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What is an Antarctic Cod?

By Angie Bates
Updated Mar 05, 2024
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The Antarctic cod is a large fish that lives in the open ocean around Antarctica. Also called the Antarctic toothfish, this fish is not actually a species of cod, which is in the family Gadidae. Instead, it belongs to the family Notothenidae. This toothfish is often called a cod, however, because its flesh tastes similar. The scientific name for the Antarctic cod is Dissostichus mawsoni.

Normally found in the Ross Sea, the Antarctic cod often lives at depths of about 5,000 feet (1,524 m), though some have been documented as deep as 6,500 feet (1,981 m). In order to live in the extremely cold waters of its environment, this fish has glycoprotein, an antifreeze, in its blood, which allows it to swim without freezing. All members of the Notothenidae family possess glycoprotein.

The Antarctic cod is silvery-brown and can have spots. It has a large head, a narrow body and eyes adapted for low light. Unlike many fish, this toothfish does not have a swim bladder. Instead, it has fatty deposits that it uses to store energy. Its skeleton is cartilaginous and lightweight, and its white flesh has a high concentration of oil.

On average, these fish can be as big as 5.7 feet (1.7 m) and weigh about 176 pounds (80 kg). The largest recorded Antarctic cod was more than 6.5 feet (2 m) long and weighed about 300 pounds (136 kg). These fish live 20-25 years and do not reach maturity until they are about eight years old.

Antarctic cods mainly eat fish and are the primary predator of fish in their habitat. They will also eat crustaceans and squid, however. Antarctic cods are preyed on by sperm whales and some species of seals and killer whales.

These fish are commercially fished and are sometimes marketed in the United States as Chilean sea bass. As of 2010, they were in danger of being over-fished. The Convention for the Conservation of Antarctic Marine Living Resources (CCAMLR) put restrictions on fishing them. In addition, the environmental action group Greenpeace added them to its seafood red list.

In addition to being used for food, the Antarctic cod is also useful in medicine. Its heart has been studied in conjunction with cardiac medicines because of its slow beat. Beating only once every six seconds, the Antarctic cod's heart might help researchers discover better ways to deal with hypothermia and surgeries in which the heart must be slowed.

Frequently Asked Questions

What is an Antarctic cod and where can it be found?

An Antarctic cod, also known as the Antarctic toothfish, is a large fish species native to the cold waters surrounding Antarctica. It thrives in the Southern Ocean and can be found at depths ranging from the surface to 2,200 meters. This species is well-adapted to the frigid environment, with antifreeze proteins in its blood to prevent ice crystal formation.

How does the Antarctic cod adapt to its cold environment?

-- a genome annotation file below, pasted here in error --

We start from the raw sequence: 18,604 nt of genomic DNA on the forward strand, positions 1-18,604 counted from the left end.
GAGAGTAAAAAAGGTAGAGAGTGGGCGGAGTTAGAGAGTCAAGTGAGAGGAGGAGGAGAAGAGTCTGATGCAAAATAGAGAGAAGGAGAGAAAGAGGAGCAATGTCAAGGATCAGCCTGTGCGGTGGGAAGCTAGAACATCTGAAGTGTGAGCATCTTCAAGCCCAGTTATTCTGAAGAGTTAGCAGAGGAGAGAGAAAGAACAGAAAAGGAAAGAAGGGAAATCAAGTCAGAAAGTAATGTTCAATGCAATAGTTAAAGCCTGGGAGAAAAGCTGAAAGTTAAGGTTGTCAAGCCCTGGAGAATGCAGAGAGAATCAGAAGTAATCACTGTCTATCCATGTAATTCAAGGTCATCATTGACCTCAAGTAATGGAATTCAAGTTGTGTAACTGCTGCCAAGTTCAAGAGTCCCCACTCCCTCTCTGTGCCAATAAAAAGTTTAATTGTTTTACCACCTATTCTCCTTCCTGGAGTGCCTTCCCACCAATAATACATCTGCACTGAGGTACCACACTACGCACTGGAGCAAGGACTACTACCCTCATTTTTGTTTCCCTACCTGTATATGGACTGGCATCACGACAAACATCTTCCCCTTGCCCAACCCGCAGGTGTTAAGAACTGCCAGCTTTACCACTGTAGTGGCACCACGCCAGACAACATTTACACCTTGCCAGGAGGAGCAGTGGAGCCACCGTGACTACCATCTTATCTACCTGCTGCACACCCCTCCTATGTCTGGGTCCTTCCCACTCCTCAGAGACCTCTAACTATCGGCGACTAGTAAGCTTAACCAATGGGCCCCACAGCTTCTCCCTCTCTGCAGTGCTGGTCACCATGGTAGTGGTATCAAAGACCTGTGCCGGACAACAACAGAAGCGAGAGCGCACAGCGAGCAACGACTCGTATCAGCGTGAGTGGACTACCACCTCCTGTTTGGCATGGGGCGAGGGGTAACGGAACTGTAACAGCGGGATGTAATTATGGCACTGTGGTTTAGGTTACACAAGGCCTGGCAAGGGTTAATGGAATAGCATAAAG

The Antarctic cod has developed several adaptations to survive in sub-zero temperatures. It possesses antifreeze glycoproteins in its blood and body fluids to prevent ice crystal formation. Additionally, it has a slow metabolism and a large liver that stores energy, allowing it to endure long periods without food in its harsh habitat.

What is the size and lifespan of an Antarctic cod?

The Antarctic cod can grow to impressive sizes, with some individuals reaching up to 2 meters in length and weighing over 100 kilograms. They have a relatively long lifespan, with some living up to 50 years. Their growth rate is slow, which is typical for species living in such cold environments.

What is the diet of an Antarctic cod?

The Antarctic cod is a predatory fish that primarily feeds on other fish, krill, and squid. Its diet is rich in protein, which is essential for maintaining its large size and muscle mass in the cold Antarctic waters. The toothfish uses its sharp teeth to capture and consume its prey efficiently.

Is the Antarctic cod an important species for the ecosystem?

Yes, the Antarctic cod plays a crucial role in the Southern Ocean ecosystem. It is a top predator and thus helps maintain the balance of marine life by controlling the populations of its prey. Its presence also provides food for other predators, such as seals and large seabirds, making it an integral part of the food web.

Are Antarctic cods threatened or endangered?

Antarctic cods, particularly the Patagonian toothfish, face threats from illegal, unreported, and unregulated fishing, which can lead to overfishing. Conservation measures, including the Commission for the Conservation of Antarctic Marine Living Resources (CCAMLR), have been established to manage fishery practices and protect these species. However, their status requires ongoing monitoring to ensure sustainable populations.

AllThingsNature is dedicated to providing accurate and trustworthy information. We carefully select reputable sources and employ a rigorous fact-checking process to maintain the highest standards. To learn more about our commitment to accuracy, read our editorial process.

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